For the past 15 yrs I’ve worked almost exclusively with wool sourced from farms close to my home in the Yorkshire Dales. I collect fleeces directly from farmers and it’s spun into yarn at a family run mill in West Yorkshire. I love to combine different types of fleece to create yarns with their own character. I work with a small weaving mill in the Scottish Borders to produce larger pieces such as blankets, with all of the sampling and design work carried out on my wooden handlooms.

I started out nearly 30 years ago by taking lessons on a Saturday morning from a handweaver in Massachusetts, USA.  About ten years later I enrolled in a two-year distance-learning HNC at Bradford College in Handwoven Design to learn about design. It opened up my creativity and gave me the confidence to teach a few other people how to weave. Now I’m doing daily battle with a pedal driven Griffith rapier handloom — the modern ‘Hattersley’ used by tweed weavers in the Outer Hebrides to produce wider tweed.   I’m trying to weave blankets on it, inspired by Skye Weavers. I can tell you it’s a lot more difficult than it looks on their videos!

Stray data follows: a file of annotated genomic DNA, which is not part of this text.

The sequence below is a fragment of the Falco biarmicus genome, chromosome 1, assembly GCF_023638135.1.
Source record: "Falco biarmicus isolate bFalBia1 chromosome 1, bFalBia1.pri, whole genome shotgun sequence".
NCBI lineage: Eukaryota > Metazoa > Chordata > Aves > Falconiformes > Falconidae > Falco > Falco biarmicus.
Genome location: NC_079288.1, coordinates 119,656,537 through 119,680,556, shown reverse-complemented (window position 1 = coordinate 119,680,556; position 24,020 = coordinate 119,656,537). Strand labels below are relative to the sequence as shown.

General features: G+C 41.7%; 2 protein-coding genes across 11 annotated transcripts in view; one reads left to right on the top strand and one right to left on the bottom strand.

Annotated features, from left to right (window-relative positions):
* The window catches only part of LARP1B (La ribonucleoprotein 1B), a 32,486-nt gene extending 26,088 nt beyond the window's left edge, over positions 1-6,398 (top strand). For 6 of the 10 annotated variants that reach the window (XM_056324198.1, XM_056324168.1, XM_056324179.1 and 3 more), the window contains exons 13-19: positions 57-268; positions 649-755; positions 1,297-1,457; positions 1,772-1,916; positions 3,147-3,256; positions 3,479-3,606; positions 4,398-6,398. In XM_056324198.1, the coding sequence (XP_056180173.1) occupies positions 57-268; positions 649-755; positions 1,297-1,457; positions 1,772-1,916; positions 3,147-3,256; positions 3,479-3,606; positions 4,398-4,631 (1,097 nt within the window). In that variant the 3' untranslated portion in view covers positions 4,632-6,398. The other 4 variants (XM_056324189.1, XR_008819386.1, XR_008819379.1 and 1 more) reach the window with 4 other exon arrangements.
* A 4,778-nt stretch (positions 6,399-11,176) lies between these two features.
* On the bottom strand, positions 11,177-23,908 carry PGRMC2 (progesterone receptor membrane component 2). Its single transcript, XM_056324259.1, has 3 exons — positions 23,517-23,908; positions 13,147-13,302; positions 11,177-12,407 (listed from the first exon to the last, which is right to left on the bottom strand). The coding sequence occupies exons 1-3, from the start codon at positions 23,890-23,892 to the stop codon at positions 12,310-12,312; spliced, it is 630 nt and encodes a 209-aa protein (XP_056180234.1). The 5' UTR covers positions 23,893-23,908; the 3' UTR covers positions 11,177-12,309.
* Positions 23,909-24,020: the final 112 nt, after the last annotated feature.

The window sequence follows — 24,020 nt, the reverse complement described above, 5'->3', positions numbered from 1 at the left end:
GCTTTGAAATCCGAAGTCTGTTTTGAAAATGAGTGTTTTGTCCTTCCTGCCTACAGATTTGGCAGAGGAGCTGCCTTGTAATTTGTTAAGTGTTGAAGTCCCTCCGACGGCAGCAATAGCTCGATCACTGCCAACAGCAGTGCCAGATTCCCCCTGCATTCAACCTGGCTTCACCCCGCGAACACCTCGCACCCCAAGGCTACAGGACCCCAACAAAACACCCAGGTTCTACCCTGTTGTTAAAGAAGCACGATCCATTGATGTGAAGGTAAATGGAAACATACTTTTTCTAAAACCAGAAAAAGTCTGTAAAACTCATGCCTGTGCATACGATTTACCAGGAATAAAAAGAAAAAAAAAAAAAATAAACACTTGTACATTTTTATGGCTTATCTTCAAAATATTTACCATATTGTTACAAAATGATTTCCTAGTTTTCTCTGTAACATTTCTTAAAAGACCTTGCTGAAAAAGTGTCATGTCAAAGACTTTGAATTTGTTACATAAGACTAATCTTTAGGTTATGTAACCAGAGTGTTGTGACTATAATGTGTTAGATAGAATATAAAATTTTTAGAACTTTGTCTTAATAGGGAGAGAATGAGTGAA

For many years weaving for me was just an occasional hobby fitted around work but when I moved back to the UK in 2002 I turned it into a ‘vocation’ fitted around raising children.  I wanted to do more with British wool, to keep processing entirely within the UK (as close as possible to Sedbergh), and to give back to my local community through local sales, charitable giving and buying the fleece from local farms at a better price than they would get from the wool board.

I have learned so much from everyone I have interacted with in my weaving journey: the farmers, wool scourers, spinners, dyers, weavers, cloth finishers, and my students.

Katherine Cowtan MA (RCA)

Artist and Weaver, Fintry, Glasgow

Facebook: Katherine Cowtan Artist